The consistently high returns from growing pomegranates in Maharashtra, the epicentre of the fruit’s production in India, have seen many farmers adopt it over water-guzzling crops such as sugarcane and cotton. Hiren Kumar Bose takes a closer look.
From the outside, the fruit does not look particularly appealing. Its shape, an odd combination of a sphere and a hexagon, with a prominent calyx on one end, makes it one fruit that can’t be judged by the color of its leathery skin. Cracking it open is a daunting task, but once done, it reveals a dense compilation of seeds nestled among a whitish, spongy pulp.
As you take a mouthful of the red arils, they offer a burst of sweetish-tart, crimson-coloured juice, followed by the crunchiness of the tiny seed embedded in each aril. Once you’ve savoured a pomegranate (Punica granatum L.), the only fruit available throughout the year, you’re unlikely to go for its packaged avatar.
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India grows six different commercial varieties of the fruit – Ganesh, Mridula, Arakta, Ruby, Phule Bhagwa, and Phule Bhagwa Super. Being home to the finest varieties of pomegranate, the fruits have soft seeds with fewer acids. In fact, the fruit quality is much superior to those grown in Spain and Iran in edible quality and attractiveness.
Mainly grown in the western parts of Maharashtra and northwestern Karnataka, followed by Gujarat, Andhra Pradesh, and Tamil Nadu, scores of villages in the districts of Solapur, Nasik, Sangli, Ahmednagar, Pune, and Satara make Maharashtra the country’s pomegranate bowl, with 71.21 % of the total area under pomegranate cultivation in the country.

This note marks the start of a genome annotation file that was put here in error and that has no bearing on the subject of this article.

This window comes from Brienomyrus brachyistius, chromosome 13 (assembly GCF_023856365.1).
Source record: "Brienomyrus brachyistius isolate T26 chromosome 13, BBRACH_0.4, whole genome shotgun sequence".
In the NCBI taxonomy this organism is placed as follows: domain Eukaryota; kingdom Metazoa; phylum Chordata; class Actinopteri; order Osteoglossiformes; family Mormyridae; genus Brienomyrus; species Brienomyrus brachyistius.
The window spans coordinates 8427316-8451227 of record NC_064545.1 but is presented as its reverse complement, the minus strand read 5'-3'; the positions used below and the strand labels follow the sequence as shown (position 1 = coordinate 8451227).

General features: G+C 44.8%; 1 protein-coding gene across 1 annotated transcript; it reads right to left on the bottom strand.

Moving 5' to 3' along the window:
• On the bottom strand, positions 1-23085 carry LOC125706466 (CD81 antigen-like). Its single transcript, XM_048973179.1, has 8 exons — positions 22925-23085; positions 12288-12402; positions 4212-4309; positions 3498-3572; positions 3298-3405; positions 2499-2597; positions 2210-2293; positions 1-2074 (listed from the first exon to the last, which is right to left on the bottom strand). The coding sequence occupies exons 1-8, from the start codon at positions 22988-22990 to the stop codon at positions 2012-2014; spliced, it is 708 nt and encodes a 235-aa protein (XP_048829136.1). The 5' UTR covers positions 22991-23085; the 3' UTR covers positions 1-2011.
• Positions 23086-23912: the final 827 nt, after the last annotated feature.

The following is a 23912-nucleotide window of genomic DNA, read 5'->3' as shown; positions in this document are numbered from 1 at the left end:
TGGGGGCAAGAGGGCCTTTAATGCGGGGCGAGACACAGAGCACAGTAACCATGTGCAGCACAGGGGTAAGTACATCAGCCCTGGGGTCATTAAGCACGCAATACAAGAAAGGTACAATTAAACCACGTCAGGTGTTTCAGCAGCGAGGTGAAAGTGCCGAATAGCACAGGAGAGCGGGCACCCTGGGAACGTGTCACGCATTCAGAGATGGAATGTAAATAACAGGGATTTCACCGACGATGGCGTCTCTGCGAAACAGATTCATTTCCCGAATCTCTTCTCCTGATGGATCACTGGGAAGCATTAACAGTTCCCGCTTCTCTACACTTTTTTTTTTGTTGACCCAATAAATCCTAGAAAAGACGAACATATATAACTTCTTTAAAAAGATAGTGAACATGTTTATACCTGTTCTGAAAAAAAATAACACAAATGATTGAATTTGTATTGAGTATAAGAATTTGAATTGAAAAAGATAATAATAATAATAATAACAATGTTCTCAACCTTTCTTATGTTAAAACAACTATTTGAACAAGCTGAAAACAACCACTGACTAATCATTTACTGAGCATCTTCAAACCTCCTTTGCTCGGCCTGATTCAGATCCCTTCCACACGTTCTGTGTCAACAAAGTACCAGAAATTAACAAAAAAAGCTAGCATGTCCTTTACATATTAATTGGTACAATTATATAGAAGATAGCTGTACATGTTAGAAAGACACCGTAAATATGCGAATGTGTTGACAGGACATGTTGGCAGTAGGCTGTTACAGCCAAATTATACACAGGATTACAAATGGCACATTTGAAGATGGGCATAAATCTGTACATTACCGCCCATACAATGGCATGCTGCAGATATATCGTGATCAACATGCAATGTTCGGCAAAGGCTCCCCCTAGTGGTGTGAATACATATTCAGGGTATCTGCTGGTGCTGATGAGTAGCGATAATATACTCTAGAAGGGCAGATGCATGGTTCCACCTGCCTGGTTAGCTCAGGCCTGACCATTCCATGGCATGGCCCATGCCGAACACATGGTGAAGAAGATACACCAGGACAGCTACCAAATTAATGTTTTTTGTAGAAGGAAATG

The credit for developing an indigenous variety of pomegranate goes to G.S. Cheema, considered the father of Indian horticulture, who, at Pune’s Ganeshkhind Fruit Experiment Station, worked with a local, wild-type pomegranate variety known as Alandi and released the GBG-1 variety in 1936 for commercial cultivation in Maharashtra. In 1970, GBG-1 was renamed as Ganesh.
In 1984, MPKV (Mahatma Phule Krishi Vidyapeeth), Rahuri released G-137, an important commercial variety. The quest for new varieties of pomegranate, particularly with soft seeds and bright attractive colour of the rind and arils was on, with Tamil Nadu Agriculture University and University of Agriculture Sciences, Bengaluru releasing their varieties too. With the introduction of Russian varieties, namely Gul-e-Shah, Gul-e-Shah Red, Gul-e-Shah Rose Pink, and Shirin, which possess attractive colour attributes, new crosses were made with Ganesh at MPKV in 1987.
“Selection from the hybrid population of Ganesh and Gul-e-Shah Red resulted in release of popular cultivars, namely Mridula, Phule Bhagwa, Phule Arakta, and Phule Bhagwa Super during 1993-2013,” explains Vinay Supe, Horticulturist, All India Coordinated Research Projects (AICRP) on Arid Zone Fruits, Department of Horticulture, MPKV. Rahuri has worked on all the five commercial pomegranate varieties since 1990.
Reaching prospective growers through farmer rallies, and visiting orchards in the summer months, when the temperature peaks to 45° in Maharashtra, Vinay has single-handedly popularized the cultivation of pomegranate in the state’s rain-fed regions, bringing prosperity among those dependent on horticulture for their livelihood.
Says the 56-year-old horticulture scientist after the conclusion of his 650 km. field trip, beginning with Buldhana, Akot, and Washim, and ending at Rahuri, “Bhagwa has done extremely well in farmers’ fields and emerged as the leading cultivar, both for domestic as well as export markets, primarily due to its wide consumer appeal for its soft seeds, bright red arils, and palatable blend of its brix-acid ratio.”
In 2015-16, the area under pomegranate cultivation has sizably increased from 1,31,000 hectares to 1,81,000 hectares, with an annual production of 1.8 million tons and an average productivity of 9.88 ton per hectare, according to the 2015-16 annual report of the Solapur-based National Research Centre for Pomegranate (NRCP).
Nearly 2,00,000 families in Maharashtra earn a livelihood growing pomegranate on 1,30,000 hectares.
In 2016-17, Maharashtra produced 1.8 million tons of pomegranate, of which 95 % was of the Bhagwa variety, according to Prabhakar Chandane, President, Maharashtra Pomegranate Growers and Research Association. “It’s one crop which has scripted a success story for thousands of farmers in the state, with leading farmers in Vidarbha and Marathwada also taking to it,” he told VillageSquare.in.